“We will never forget our responsibility to our community,” said Finance Director Terri Lewandowski. “We will continue to offer our Community Link and Community Care programs and honor our commitment to patients regardless of their ability to pay.”

The Community Link programs

  • Helps people determine what type of assistance they qualify for and directs them to services like Medicaid, BadgerCare+ and other programs.
  • Helps individuals obtain free or discounted prescription medications.
  • Refers women to OB/GYN care, adoption programs, childcare providers, prenatal classes, and mammography services.

Faith in Action is an interfaith volunteer caregiver program sponsored by OLVH through a partnership with area churches to provide basic support to the elderly, people who are disabled, and mothers.

If you need assistance, call Jill Pollert, BSW, Community Link coordinator, at 715.644.6188 or 877.644.4981.

People served in 2009

  • 741 individuals
  • 56 patients saved $142,431 on 712 prescriptions.
  • Community Link made 1,471 referrals to area services.

Community Care program
OLVH offers a Community Care Financial Assistance Program, a joint effort with other financial programs, which grants funds to individuals based on their inability to pay.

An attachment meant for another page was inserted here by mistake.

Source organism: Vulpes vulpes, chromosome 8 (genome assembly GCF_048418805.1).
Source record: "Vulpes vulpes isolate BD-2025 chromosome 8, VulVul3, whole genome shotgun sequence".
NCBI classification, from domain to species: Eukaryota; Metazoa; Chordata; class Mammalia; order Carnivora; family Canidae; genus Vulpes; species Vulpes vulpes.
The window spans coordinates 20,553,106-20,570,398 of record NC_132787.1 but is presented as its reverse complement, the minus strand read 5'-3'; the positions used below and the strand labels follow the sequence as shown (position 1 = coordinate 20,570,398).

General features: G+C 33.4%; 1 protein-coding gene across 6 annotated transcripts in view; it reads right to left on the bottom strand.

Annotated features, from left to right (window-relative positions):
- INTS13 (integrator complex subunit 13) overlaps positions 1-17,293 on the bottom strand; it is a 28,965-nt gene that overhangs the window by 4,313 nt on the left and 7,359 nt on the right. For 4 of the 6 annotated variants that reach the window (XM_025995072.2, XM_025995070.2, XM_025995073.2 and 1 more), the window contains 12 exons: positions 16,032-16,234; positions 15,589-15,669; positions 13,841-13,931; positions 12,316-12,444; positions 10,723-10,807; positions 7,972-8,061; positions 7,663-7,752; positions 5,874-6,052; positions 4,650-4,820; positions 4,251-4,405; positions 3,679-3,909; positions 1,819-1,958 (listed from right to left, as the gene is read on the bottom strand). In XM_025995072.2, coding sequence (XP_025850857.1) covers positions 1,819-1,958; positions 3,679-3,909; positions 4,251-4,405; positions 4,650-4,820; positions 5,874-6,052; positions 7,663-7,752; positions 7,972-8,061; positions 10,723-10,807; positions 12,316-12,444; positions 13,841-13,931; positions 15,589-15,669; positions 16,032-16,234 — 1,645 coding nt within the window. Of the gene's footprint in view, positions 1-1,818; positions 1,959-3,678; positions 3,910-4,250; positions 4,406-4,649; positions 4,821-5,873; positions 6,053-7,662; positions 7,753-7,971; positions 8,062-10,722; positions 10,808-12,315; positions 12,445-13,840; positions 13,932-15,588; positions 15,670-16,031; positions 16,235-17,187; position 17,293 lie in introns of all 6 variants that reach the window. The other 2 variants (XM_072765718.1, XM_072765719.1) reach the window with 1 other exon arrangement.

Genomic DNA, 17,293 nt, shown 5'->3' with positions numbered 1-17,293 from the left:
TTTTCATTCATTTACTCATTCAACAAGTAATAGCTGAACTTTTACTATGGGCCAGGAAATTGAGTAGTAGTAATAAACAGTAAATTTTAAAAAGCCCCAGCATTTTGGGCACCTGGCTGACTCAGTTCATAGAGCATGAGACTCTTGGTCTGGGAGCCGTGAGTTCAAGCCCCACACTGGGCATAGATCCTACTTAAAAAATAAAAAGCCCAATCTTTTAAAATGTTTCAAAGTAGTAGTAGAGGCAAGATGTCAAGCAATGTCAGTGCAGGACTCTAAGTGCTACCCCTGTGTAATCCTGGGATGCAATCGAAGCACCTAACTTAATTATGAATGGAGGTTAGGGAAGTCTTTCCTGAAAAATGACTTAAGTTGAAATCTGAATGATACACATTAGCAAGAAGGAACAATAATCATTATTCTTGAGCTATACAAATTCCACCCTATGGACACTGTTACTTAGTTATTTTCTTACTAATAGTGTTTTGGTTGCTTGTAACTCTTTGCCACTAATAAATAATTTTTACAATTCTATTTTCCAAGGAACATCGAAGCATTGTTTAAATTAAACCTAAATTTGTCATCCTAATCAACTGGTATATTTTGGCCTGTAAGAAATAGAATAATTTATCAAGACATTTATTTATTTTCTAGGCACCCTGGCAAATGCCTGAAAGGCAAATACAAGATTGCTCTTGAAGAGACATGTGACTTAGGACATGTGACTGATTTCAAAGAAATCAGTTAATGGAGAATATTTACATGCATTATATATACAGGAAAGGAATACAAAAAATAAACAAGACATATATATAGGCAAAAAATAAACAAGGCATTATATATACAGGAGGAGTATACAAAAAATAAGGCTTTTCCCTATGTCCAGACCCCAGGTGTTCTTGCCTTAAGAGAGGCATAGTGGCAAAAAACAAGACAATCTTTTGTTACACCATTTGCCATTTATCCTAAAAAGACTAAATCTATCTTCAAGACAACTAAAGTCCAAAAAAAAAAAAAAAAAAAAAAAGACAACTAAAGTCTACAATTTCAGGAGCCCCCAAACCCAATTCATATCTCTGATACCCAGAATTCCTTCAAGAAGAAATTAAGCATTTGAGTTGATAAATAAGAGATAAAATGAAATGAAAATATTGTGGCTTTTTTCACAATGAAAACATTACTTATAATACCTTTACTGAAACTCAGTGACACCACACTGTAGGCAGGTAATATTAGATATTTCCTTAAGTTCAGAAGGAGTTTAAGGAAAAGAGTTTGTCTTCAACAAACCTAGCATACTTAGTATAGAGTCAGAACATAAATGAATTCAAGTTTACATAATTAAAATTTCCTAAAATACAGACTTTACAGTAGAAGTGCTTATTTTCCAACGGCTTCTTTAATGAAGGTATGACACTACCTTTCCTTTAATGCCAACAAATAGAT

“It is OLVH’s responsibility to make health care affordable,” said Linda Klapperich, patient financial services manager. “Community Care helps ease patients’ financial burdens with confidentiality, respect, and compassion.”

For information about the Community Care program, call Linda Klapperich, CPAM, at 715.644.6119.

Saint Joseph’s Hospital certified as primary stroke center

When a person suffers a stroke, immediate access to excellent medical care is critical.

People in Marshfield and the surrounding areas receive specialized care at the only certified Primary Stroke Center in central and northern Wisconsin.

The certification, granted by the Joint Commission on Accreditation of Healthcare Organizations (JCAHO), recognizes Saint Joseph’s Hospital’s ability to meet the unique and special needs of stroke patients by having specially trained medical staff and brain imaging services available to provide fast, highly skilled treatment that improves stroke patients’ chances of recovery.

“Research indicates that patients treated at a primary stroke center receive better care and have better results,” said Michael Kryda, MD, CEO. “The certification proves the exceptional efforts by our stroke care team.”